Confused: The player flips a coin when they declare an attack. If heads, the attack is performed normally. If tails, three damage counters are placed on the afflicted Pokemon and the turn ends. A Confused Pokémon is turned upside down to represent it’s confusion.
Winning the Game
There are three ways to win the game (unless someone is playing Lost World, in which case they are an inherently evil person). These are Knocking Out your opponent’s last Pokémon in play, taking your final Prize Card, or forcing your opponent to draw from an empty deck at the beginning of their turn. Simple enough, right?
Building a Deck
Well, now that you know how to play, we still are missing one thing: a Deck. As I said earlier, a Deck is made up of sixty cards in some combination of Pokémon, Trainers, and Energy.
Top-tier decks are very rarely straightforward and require a good amount of experience to play correctly, so I’m not going there in this article. Let’s just build a good starter deck and start looking for some options.
First, start by planning out your Pokémon. Just under fifteen-eighteen seems to be the ideal number for most decks, but I’ve seen as few as five and as many as twenty-five. You can hypothetically use as many types as you want, but unless you have a plan to combat having to deal with weird energy requirements, I’d stick with one or two (plus Colorless Pokémon, which can be used in any deck without repercussion). My advice is to choose a powerful Pokémon and work around that. Once you have picked a Pokémon, you can either add more attackers or focus on Pokémon that help support those attackers.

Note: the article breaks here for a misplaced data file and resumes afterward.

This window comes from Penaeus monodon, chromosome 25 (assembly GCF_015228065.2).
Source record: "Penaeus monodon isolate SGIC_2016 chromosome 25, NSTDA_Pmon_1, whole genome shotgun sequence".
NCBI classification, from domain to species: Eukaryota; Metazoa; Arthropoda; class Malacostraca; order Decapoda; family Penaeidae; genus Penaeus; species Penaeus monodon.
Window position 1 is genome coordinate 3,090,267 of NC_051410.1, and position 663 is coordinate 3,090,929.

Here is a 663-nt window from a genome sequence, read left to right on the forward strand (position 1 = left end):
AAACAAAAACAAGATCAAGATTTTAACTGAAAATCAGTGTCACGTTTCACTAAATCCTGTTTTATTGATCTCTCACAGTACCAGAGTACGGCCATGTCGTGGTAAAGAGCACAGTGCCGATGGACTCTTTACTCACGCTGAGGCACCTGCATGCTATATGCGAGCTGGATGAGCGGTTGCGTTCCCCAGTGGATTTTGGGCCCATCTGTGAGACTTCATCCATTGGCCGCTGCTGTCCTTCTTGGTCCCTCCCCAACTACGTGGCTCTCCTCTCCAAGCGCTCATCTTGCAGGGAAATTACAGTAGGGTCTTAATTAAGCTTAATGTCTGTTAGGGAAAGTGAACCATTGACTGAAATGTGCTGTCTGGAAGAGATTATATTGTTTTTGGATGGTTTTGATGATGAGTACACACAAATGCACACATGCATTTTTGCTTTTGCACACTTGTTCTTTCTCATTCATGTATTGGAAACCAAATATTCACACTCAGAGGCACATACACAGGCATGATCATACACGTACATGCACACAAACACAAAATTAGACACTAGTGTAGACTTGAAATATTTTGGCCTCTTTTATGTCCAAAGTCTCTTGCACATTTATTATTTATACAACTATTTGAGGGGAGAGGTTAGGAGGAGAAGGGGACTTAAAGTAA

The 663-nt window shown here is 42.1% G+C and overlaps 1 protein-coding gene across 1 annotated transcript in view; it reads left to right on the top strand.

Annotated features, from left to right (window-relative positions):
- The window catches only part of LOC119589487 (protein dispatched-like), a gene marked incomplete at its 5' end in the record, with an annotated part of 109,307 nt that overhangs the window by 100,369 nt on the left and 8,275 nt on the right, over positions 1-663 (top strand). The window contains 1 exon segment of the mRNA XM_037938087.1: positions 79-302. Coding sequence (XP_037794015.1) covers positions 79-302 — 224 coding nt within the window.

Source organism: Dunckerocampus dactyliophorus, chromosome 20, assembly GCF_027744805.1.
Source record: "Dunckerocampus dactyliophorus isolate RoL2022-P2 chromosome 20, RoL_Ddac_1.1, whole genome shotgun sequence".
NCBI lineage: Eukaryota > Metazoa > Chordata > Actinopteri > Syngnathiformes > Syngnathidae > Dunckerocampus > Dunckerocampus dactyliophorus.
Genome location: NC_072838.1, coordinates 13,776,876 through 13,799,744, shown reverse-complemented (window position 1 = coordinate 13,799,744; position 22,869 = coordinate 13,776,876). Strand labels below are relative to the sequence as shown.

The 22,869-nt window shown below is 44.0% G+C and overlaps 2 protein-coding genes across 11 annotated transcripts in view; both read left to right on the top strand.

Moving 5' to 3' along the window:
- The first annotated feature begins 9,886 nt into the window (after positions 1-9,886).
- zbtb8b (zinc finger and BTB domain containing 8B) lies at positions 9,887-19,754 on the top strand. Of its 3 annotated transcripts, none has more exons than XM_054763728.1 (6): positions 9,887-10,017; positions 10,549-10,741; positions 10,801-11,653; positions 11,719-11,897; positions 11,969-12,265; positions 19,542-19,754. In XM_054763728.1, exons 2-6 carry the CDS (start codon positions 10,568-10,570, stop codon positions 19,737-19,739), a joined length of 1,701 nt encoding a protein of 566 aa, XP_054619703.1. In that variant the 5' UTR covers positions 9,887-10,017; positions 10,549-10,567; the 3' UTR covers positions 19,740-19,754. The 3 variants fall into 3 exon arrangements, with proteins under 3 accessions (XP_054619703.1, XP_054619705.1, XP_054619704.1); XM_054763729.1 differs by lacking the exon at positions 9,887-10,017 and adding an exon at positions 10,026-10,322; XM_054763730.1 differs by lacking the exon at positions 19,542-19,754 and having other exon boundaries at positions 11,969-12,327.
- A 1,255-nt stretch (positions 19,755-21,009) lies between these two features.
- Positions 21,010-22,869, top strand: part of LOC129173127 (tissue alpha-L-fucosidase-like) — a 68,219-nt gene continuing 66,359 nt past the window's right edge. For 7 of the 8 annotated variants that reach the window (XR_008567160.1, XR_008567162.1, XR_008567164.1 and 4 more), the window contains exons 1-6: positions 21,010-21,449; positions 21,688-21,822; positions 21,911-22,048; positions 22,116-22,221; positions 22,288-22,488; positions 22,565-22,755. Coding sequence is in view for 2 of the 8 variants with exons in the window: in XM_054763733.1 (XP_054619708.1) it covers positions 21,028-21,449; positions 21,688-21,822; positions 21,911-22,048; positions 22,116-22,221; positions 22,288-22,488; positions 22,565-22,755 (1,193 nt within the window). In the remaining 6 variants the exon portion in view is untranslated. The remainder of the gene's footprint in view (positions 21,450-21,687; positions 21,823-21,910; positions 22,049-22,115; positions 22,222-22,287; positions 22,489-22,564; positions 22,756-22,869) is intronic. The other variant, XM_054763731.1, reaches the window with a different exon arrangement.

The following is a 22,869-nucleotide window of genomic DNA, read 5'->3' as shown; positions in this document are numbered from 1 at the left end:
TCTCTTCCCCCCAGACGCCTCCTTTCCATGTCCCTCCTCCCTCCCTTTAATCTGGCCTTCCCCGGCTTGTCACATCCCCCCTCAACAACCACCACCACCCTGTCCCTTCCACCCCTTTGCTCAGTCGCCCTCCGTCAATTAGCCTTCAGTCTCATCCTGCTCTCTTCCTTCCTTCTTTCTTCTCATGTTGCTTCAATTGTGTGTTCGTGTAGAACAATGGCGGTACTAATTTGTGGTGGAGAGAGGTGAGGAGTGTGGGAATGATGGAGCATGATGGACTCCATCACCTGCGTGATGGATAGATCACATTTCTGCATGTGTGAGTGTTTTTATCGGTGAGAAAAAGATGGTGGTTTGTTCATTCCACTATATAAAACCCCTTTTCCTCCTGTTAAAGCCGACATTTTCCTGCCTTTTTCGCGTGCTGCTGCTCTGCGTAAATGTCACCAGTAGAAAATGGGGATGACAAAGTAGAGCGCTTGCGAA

Next, move to Trainers. This should be the bulk of your deck, probably around twenty-five to thirty, but I’ve seen as many as forty-eight at a tournament. Generally good Trainers like Ultra Balls, VS Seekers, and Professor Sycamore should be present in nearly every deck, but the rest can be catered to match the Pokémon you are playing. For example, most decks that run Water Pokémon also have a number of Dive Balls, while a deck with a focus on lower HP Pokémon might run Level Ball. As a more complex example, Shiftry (STS 11)’s Extrasensory does sixty more damage if you and your opponent have the same number of cards in your hand. Thus, I probably would run Judge, which makes both players shuffle their hands into their decks and draw four cards, to create a situation where we have even hand sizes.
Lastly, fill out the deck with Energy. I run twelve-eighteen in most decks, but how many you should have varies greatly with the cost/effects of the attacks you are using.
How to Start